On stage . . .: Festival opera productions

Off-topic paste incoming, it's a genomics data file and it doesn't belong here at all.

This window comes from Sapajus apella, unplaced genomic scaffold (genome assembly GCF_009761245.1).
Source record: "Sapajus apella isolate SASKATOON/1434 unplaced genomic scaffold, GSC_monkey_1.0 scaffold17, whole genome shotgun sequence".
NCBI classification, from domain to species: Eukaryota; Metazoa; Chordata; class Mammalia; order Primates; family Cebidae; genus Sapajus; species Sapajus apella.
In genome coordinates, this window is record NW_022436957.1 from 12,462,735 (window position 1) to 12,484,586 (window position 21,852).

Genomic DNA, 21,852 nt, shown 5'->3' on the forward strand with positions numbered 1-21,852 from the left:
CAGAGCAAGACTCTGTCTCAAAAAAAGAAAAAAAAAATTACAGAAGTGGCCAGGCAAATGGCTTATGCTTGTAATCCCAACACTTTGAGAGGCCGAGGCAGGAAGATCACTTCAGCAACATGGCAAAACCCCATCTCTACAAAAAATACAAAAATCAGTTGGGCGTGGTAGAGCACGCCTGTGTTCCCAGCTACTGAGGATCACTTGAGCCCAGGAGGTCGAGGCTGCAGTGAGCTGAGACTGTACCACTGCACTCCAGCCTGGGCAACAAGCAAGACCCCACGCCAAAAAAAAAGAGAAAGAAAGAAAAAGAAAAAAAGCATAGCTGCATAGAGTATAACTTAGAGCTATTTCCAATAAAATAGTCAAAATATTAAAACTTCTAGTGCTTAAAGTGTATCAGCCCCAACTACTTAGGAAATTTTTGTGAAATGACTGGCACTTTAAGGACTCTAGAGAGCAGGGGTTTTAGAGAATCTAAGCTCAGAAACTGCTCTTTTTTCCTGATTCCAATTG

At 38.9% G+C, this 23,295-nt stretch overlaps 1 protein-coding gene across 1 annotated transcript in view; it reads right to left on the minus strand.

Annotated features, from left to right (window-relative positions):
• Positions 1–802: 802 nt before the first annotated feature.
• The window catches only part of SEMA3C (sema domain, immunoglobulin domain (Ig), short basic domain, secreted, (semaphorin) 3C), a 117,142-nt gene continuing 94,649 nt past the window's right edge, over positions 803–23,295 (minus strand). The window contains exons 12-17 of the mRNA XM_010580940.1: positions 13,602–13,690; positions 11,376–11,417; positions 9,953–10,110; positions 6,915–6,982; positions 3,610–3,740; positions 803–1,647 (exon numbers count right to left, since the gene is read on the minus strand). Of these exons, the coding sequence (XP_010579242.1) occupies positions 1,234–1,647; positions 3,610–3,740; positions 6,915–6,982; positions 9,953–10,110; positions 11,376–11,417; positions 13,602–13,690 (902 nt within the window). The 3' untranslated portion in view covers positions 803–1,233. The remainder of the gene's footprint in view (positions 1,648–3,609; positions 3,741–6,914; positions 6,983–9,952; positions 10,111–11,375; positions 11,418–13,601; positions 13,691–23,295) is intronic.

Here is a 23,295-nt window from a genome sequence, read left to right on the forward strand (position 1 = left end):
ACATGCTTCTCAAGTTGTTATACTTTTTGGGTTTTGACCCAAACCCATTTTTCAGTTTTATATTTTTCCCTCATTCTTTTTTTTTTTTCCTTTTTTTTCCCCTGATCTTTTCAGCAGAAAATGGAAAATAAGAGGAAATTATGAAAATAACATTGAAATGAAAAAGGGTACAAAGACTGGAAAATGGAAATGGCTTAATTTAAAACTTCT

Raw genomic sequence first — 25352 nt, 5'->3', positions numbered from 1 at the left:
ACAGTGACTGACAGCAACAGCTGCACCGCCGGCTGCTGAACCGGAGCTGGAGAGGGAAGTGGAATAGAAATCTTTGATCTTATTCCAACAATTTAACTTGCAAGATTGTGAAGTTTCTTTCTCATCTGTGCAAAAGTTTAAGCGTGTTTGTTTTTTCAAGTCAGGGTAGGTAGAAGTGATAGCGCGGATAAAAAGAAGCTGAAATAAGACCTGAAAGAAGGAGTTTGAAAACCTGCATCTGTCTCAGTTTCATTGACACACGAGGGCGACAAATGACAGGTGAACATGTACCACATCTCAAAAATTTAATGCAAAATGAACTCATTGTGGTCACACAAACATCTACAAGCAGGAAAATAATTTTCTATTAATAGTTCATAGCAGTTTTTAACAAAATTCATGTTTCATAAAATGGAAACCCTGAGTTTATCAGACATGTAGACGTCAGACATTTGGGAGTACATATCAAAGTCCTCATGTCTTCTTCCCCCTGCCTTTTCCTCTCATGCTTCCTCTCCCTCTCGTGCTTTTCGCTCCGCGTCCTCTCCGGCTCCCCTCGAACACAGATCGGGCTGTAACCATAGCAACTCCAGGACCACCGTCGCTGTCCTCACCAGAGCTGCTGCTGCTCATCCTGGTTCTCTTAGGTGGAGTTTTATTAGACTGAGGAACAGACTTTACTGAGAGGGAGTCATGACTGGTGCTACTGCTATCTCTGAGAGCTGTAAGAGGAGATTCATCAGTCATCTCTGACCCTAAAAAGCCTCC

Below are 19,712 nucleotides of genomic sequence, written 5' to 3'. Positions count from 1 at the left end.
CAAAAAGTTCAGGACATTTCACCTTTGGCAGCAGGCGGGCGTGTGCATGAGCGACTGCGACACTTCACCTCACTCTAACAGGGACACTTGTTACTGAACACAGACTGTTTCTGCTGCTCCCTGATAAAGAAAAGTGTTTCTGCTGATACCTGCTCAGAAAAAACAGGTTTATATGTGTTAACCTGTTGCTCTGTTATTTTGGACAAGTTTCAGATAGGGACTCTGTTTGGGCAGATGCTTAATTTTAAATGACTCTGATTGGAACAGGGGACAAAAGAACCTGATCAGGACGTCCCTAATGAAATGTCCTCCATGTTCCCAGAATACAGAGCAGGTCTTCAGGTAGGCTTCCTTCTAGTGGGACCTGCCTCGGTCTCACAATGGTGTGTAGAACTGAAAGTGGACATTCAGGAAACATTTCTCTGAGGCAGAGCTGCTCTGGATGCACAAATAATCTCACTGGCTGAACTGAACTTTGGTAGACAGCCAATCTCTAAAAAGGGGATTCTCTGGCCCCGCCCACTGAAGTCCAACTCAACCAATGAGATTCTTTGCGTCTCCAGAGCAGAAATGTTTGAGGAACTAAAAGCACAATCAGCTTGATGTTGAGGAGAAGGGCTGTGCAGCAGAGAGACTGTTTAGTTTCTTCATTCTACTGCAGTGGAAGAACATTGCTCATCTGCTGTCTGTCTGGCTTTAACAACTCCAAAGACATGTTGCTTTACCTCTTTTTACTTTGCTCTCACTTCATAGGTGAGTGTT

Susana Walton, in her biography of her husband William, reports his comment that in the late forties, “opera was very much in the air in London.” (Walton, 1988: 133). Indeed, the immediate postwar climate appeared propitious for opera in every way. The unexpected international success of Britten’s Peter Grimes in 1945 revived British composers’ interest in the genre. The next few years saw the founding of the Covent Garden Opera (now the Royal Opera) as London’s second permanent opera company and the English Opera Group, a new professional touring troupe. These developments, along with the postwar expansion of broadcasting and the renewed availability of university and community productions, generated an operatic ferment.